Gingerbread men invade the holidays

June 5th is National Gingerbread Day and I can’t for the life of me imagine why. Who thinks about gingerbread in June? We’re outside tending our gardens, graduating our children, and dreaming of afternoons out on the water. We’re inviting friends with crab pots over for dinner and bringing perfect meals to a brilliant conclusion with strawberries, piled atop flaky shortcake and mountains of freshly whipped cream.

Each year, deep into fall, when the short days and breezy chill draw me inside, I experience a culinary wanderlust. I dig through my collection of cookbooks stored in the kitchen and haul volumes I’ve not perused in months over to the fireplace. I spread out on the floor, read, and create menus for the holidays. My two Chihuahuas can’t believe their good fortune. Down on their level, they drape over my legs in fits of slumber and stop pestering me for affection only when I keep one hand idly tickling their bellies.

It is in this setting that thoughts of gingerbread invade me on a yearly basis. I’m not sure why. It’s akin to my fascination with sourdough, but it doesn’t require the tending and attention that sourdough starters do. It is, however, about as versatile. By tweaking the ingredients just a bit, one can easily create gingerbread pancakes, cake and dip, gingerbread lattes, houses and people.

Really good gingerbread is hard to come by if you don’t create it yourself. This week I stopped my shopping to investigate a kit, handily assembled to help the purchaser create gingerbread men. All one would need to produce a small tribe was included in the shrink-wrapped packaging. In a pinch, and if your oven suddenly called it quits, it just might keep kids occupied for hours. But absent was the enticing aroma. And their manly shapes resembled brown cardboard cutouts. I imagined chewing with extreme care and calling out for an emergency glass of cold milk to subdue the dusty burn of powdered ginger.

Gingerbread today differs from what it used to be. In time past, gingerbread simply meant preserved ginger. But by the 15th century it usually referred to a cake made from a dense dough of breadcrumbs or ground almonds mixed with honey or spices. This dough was often pressed into intricate molds. People created treats from ingredients readily available and worked it into their celebrations and gift giving.

I’ll bake this year’s gingerbread cake in the coming days and my newest recipe discovery includes an array of bold ingredients: ground and fresh ginger, robust molasses, a touch of fresh pepper, and stout beer as the primary liquid. I want to linger with anticipation over that cake when it’s merely a batter, stand over the oven as it bakes to breathe in the emerging aromas, then let each bite sit on my tongue for a moment when it’s cool enough to taste. I hope for a malty tang, a moist dense cake, and a peppery bite from the ginger.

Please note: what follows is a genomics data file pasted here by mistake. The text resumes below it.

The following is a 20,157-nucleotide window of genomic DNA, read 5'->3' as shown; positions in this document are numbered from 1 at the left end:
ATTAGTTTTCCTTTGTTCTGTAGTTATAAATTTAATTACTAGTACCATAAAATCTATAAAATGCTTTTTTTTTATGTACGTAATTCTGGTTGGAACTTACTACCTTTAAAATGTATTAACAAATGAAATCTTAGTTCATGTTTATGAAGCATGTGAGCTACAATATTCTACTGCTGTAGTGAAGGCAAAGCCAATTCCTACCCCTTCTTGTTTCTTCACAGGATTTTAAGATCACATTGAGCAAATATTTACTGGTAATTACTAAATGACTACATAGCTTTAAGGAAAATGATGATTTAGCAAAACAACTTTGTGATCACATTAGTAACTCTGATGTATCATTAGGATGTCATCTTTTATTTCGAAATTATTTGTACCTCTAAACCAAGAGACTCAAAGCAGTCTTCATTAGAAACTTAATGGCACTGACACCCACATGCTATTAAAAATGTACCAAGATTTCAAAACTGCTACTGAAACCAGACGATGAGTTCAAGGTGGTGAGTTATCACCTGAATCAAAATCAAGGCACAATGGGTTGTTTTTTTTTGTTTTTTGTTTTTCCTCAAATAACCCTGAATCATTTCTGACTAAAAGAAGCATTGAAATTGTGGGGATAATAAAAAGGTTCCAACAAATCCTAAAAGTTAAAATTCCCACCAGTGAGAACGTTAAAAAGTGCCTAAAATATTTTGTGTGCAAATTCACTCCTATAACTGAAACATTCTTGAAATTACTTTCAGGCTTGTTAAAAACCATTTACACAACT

If it’s good enough, I may give it as a gift this year ... the year a whole lot of us take a deep breath and stop the mad crazy spending. The year we step back and reexamine the purpose of gift giving. The love and sentiment we hope surrounds our giving. The impact we want our lives and our gifts to have on those with whom we live and work.

I don’t want to become a shrink-wrapped, prepackaged person of faith —- especially now. I don’t want what I do and what I’ve come to believe about God to become a message that’s dry and nearly impossible to swallow. The world around us is in flux. Change is being thrust upon us, forcing us to rethink our values and habits. The rampant consumerism we’ve witnessed in recent years has collapsed powerful businesses and the entire world is shivering from the impact.

So I’m looking for just the right recipe -— the right mixture of faith to understand the issues facing people around us and the energy to care about those impacted. Let’s make this holiday season about bold, spicy choices. If we see a need, let’s find a way to fill it. Let’s spend time creating memories, expressing support, love and appreciation. Let’s send cards and e-mail messages to people we regularly think about but get too busy to contact. Let’s schedule time to pray and worship. Let’s get a little uncomfortable and stressed because reaching out beyond our normal routines and associations can be challenging and worthwhile.

Read the paper. Read your church bulletin. Talk with your neighbors and coworkers. Call social agencies. Make it your business to find out what’s really needed this holiday and create a recipe for change that draws from the best you have to give.

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